When I'm travelling long haul, the reasons for spending a few nights in one place are to recover from the arduous occupation of the travels. I travel to be moving and sometimes I will factor in a 'highlight' that will make sense to non travellers as to why I stopped there.
Had Lisbon been an overnight stop along the way, I would have mooched around a bit and then made a bee line for Cabo da Roca. And what else? I would have done some admin: Laundry and notes for the next few places. Lisbon is not a place where a stop of a few nights turns into 2 weeks. It's not that sort of place. These places in previous jaunts have been Darjeeling, Pushkar, Tbilisi, Tanah Rata, Yerevan, Lake Toba, Shangri La, Kota Kinabalu and Vientianne.
Getting around Lisbon by public transport is very easy with the 'viva viagem' card.
Best place to get the card is at the metro station on arrival at the airport. The card costs 50 cents. It's valid for a year.
I selected the 'zapping' option. Which means you gotta top it up.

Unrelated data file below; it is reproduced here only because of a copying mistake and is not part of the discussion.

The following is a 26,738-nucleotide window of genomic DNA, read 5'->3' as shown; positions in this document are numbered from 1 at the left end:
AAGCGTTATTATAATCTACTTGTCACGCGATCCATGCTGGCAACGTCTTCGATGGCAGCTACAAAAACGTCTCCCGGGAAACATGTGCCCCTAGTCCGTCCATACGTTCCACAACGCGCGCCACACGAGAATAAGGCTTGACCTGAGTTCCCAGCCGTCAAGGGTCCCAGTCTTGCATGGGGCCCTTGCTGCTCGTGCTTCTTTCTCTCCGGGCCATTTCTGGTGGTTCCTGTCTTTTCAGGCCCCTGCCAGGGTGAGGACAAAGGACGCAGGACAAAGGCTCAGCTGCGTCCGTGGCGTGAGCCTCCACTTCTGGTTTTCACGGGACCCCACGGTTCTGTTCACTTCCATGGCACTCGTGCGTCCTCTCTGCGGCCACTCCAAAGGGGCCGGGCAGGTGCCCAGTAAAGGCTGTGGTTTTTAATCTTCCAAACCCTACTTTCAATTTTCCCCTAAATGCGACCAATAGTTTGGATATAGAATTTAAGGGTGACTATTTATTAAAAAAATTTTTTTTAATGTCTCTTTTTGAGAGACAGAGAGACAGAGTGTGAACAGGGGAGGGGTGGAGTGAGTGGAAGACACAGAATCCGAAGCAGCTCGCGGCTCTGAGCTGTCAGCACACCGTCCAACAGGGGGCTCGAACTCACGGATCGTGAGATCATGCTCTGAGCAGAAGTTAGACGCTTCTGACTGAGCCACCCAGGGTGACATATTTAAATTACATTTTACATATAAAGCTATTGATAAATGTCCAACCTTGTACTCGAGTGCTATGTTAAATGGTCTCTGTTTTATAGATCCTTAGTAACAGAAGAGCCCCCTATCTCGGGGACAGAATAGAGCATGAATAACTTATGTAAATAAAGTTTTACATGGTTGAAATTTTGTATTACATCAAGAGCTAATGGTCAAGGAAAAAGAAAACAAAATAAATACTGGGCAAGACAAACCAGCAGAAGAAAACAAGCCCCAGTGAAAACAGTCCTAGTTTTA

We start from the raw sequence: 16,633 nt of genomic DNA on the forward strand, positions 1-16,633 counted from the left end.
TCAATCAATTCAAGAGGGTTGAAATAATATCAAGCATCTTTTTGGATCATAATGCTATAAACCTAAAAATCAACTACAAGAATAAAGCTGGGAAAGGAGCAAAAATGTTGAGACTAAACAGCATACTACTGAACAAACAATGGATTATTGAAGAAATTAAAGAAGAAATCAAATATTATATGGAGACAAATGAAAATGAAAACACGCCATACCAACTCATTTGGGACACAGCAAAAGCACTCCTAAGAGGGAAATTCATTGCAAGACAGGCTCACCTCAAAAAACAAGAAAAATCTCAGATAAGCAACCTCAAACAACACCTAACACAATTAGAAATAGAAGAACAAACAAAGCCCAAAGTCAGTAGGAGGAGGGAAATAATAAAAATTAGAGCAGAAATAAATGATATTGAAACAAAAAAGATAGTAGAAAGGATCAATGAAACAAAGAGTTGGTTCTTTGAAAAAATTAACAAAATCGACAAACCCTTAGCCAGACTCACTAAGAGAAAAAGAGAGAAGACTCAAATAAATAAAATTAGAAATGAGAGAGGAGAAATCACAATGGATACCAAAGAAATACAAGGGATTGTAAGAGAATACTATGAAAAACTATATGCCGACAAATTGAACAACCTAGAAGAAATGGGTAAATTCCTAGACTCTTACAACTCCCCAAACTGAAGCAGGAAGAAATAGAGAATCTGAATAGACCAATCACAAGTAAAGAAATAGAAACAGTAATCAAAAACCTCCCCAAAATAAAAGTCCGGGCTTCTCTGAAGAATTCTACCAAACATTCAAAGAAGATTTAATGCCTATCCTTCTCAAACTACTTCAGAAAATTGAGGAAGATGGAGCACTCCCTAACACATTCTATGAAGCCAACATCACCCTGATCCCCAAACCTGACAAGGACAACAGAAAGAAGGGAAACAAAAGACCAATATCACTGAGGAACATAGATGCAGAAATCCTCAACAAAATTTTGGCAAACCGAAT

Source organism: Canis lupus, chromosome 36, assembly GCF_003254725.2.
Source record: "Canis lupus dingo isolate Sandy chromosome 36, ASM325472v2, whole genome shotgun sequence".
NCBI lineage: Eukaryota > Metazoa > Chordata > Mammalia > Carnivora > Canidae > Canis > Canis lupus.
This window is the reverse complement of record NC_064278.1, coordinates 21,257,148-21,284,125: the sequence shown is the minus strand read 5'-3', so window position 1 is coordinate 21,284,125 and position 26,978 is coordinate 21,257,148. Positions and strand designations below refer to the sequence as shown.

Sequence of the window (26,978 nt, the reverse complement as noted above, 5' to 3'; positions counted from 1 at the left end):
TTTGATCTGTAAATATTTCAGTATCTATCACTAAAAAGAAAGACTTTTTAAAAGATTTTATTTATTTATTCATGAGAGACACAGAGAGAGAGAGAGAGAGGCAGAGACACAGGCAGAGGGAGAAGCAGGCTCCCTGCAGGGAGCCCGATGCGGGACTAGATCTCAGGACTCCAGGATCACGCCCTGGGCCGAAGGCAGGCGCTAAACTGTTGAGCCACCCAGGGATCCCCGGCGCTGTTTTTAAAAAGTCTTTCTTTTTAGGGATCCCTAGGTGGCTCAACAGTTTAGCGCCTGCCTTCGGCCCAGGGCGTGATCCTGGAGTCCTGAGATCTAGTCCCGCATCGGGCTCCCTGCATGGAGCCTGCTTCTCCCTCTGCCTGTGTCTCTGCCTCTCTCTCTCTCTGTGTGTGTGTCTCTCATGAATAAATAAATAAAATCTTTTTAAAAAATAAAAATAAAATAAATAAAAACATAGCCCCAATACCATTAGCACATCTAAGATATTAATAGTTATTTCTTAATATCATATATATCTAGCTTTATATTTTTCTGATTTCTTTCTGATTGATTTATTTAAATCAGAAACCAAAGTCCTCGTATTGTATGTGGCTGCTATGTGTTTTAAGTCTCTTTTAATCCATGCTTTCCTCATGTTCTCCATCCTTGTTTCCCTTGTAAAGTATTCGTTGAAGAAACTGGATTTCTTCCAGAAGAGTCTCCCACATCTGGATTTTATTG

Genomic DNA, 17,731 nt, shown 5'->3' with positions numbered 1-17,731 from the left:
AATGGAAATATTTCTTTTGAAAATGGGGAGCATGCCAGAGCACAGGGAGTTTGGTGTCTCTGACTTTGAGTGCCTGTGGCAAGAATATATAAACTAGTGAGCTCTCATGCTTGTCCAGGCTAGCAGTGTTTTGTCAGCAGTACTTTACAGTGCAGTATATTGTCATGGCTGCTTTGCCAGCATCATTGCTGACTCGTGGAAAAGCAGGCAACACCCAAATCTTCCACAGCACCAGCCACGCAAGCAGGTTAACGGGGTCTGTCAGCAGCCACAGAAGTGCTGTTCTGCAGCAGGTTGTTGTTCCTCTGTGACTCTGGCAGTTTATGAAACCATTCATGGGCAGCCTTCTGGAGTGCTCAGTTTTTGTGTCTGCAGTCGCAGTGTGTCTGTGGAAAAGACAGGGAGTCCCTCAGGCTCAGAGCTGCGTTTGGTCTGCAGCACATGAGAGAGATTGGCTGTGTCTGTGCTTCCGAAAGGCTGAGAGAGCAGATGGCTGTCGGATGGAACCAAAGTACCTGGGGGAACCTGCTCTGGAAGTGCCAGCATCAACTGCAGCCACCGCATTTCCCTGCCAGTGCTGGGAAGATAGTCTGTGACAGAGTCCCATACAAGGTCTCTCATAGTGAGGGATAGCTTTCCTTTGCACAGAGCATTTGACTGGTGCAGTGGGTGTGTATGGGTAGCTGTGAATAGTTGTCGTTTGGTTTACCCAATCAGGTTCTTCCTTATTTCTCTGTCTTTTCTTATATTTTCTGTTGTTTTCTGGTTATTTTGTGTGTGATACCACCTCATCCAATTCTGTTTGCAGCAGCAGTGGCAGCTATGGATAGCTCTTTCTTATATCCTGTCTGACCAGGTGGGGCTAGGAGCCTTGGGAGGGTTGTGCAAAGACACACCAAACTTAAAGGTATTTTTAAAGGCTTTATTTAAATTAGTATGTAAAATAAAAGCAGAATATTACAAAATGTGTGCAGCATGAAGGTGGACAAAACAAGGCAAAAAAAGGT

You can top it up by 3, 5, 10 or 20€ but a little twist with that you gotta put in the 50 cents too, so if you are loading your card with 15€, you put it 15.50€.
And when using the Viva Viagem card, the rides will cost you:
Bus and Tram: €1.35, Metro: €1.33, Train to Cascais and Sintra: €1.90, Ferry to Cacilhas: €1.26, Trafaria/Porto Brandão: €1.19, Seixal/Barreiro: €2.40, Montijo: €2.76
The Metro is super convenient. There are four lines.
Cais de Sodré is the stop for the ferries across the river, for the Tram 15E or 18E and the suburban train to Cascais. Suburban trains to Sintra, go from Rossio and Roma- Areerio.
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Travelling the world solo, since 1992, as a low-budget backpacker.